As long as we are on defense, how do you feel about safety? Now, did see Barry Church out here at The Ranch the other day, and he was walking fine, but can the Cowboys be 100-perecent certain he will return from his torn Achilles good as new or that Matt Johnson is what they envisioned him to be but never were able to find out his rookie season (injuries). Because if not, then they need a safety, not all of these band-aides they survived with during this past season.

         And cornerback? Most viewed Mike Jenkins a luxury at the start of this season. He became a necessity, but oh, he’s an unrestricted free agent as well, and likely too expensive for the Cowboys. Maybe Sterling Moore is a fourth corner. He had some moments. But if not, need one of those.

         Oh, and since the Cowboys are going to this 4-3, and figure DeMarcus Ware will be a terror at weak-side defensive end, who might be his backup, someone else who can stick his hand on the ground and pressure the quarterback? Remember, Victor Butler is an unrestricted free agent, too.

         Head swimming yet?

         Now then, back to offense.

         What are your thoughts about running back? Sure, DeMarco Murray is the guy, but with Felix Jones an unrestricted free agent and the likelihood of re-signing the sixth-year back unlikely, you feel good about a 5-8, 190-pounder (Lance Dunbar) the immediate backup to Murray? I’d think not. Probably need to draft one there or at least pick up an inexpensive veteran. Needs to be more than just a guy.!-- START EMBED CODE-->

         Wide receiver? Got Dez for sure, but I hear all these cries to rid yourself of Miles Austin. OK, say the Cowboys do. Then what? Dwayne Harris, fine. But again, then what? Got anyone else on this roster capable of pulling down even the modest totals of 66 catches for 943 yards and six touchdowns that Austin had? Well, chances are if there is no Austin, you need someone else there, so again treading water instead of improving if he is not judged worth his $6.73 million base salary.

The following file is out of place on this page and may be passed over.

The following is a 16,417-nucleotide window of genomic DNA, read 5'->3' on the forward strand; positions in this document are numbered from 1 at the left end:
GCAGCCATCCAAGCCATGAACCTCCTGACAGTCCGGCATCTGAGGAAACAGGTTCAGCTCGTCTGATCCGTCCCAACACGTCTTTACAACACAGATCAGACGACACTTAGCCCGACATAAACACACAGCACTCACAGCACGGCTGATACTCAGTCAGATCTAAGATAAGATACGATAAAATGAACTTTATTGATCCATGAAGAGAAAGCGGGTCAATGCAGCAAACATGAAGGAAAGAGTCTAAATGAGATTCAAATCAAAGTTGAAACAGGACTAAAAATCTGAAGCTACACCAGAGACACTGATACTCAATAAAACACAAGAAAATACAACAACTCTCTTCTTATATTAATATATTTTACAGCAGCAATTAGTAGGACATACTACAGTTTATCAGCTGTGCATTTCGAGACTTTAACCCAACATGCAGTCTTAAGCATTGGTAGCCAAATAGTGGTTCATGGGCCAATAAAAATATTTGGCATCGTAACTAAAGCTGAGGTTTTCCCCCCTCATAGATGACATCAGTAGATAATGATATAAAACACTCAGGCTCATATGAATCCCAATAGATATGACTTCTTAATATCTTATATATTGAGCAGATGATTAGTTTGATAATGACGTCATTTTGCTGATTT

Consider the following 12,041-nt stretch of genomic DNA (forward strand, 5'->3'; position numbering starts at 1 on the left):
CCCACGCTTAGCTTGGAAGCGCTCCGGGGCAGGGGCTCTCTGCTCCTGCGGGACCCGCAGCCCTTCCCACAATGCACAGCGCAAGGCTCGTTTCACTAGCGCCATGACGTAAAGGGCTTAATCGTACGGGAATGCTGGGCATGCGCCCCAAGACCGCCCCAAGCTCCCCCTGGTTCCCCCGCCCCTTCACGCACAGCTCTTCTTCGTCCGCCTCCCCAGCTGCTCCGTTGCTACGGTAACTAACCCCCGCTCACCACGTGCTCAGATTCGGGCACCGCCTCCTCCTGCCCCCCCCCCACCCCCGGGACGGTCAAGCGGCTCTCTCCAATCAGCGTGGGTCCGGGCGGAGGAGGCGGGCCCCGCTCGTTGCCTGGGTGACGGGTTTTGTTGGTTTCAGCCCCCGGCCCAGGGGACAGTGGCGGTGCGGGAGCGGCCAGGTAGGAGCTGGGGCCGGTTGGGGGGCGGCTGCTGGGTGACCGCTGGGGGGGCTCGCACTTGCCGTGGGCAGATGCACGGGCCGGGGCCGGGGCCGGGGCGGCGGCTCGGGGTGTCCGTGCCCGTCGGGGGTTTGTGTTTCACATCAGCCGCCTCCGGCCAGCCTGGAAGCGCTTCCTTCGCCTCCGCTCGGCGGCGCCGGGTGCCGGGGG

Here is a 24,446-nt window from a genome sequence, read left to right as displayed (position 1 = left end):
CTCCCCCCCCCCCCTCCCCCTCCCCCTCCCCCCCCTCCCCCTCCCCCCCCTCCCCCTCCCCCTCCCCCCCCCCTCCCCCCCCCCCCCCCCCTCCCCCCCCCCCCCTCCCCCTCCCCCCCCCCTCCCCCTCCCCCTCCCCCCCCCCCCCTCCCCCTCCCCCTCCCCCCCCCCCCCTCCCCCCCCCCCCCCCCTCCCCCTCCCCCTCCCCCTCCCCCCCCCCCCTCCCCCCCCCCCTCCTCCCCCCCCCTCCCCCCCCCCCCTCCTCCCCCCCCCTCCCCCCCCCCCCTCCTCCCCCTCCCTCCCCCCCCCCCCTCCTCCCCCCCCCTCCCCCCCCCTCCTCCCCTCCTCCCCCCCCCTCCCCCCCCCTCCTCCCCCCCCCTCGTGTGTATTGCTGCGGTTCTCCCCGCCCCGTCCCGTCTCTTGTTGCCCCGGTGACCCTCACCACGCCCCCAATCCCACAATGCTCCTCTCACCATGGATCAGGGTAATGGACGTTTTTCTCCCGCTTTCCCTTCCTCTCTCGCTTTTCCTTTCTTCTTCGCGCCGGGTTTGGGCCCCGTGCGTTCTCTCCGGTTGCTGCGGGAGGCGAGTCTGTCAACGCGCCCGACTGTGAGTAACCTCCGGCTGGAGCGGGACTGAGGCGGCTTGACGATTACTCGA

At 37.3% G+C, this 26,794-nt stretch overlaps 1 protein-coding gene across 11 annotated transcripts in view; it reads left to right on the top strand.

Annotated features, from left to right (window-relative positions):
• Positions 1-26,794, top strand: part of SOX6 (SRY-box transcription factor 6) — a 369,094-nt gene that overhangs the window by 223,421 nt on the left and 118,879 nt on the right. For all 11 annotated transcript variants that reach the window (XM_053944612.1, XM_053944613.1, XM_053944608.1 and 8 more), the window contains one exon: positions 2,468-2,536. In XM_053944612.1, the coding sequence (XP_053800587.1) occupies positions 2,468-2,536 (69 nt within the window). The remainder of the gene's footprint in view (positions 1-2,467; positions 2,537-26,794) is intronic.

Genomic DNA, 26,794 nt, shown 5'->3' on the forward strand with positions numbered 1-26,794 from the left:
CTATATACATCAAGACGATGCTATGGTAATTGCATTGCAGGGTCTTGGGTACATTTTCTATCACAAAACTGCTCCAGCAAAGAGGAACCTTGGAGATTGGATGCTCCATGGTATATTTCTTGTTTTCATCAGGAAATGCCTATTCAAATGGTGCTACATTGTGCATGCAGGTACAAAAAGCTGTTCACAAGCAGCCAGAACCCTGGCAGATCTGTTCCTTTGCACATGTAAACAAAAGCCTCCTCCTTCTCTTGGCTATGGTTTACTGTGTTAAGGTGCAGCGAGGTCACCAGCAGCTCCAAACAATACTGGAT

Tight end behind all-world Jason Witten, who was so deserving, by the way, of his Walter Payton NFL Man of the Year Award? James Hanna showed promise – as a receiver. But you need someone who can block as the second or third guy, and remember John Phillips also is an unrestricted free agent. Might need one of these.

         Fullback? Lawrence Vickers as a lead blocker was, well, meh. Need a head-knocker in there.

         Oh, and I hear all this clamoring for the Cowboys to draft a quarterback. Sure, but how high, since the guy will be no more than third string for the next two years – that is if you draft better than, oh, Stephen McGee. Do that at the expense of what, a safety or a running back, a 1-technique D-lineman, a guard? And consider, just because you take one in like the third round or lower, that doesn’t mean he’s going to be a keeper. Because for every Russell Wilson I can name you 10 guys like Colt McCoy, Pat White, John David Booty, John Beck, Brian Brohm, Ryan Flynn, Ingle Martin and Craig Nall

(by the way, the last four there all drafted by the quarterback draft gurus in Green Bay).

         Sobering, isn’t it. That’s a whole lot of work to do in one offseason, especially with the impending salary cap headaches the Cowboys must either mitigate or migrate their way through. Prioritizing will be highly important. As will a heavy dose of frugality.

         So how close? Two feet away? Or an overwhelming chasm as wide as the Mississippi?

         Somehow, with all of this – and a slew of injuries – the Cowboys managed to finish 8-8, and for the second straight year the only team in the NFC east playing for the division title in the final game of the season both times

         Close, absolutely. Good enough, absolutely not.

Image Map

Game Rewind: Dallas Cowboys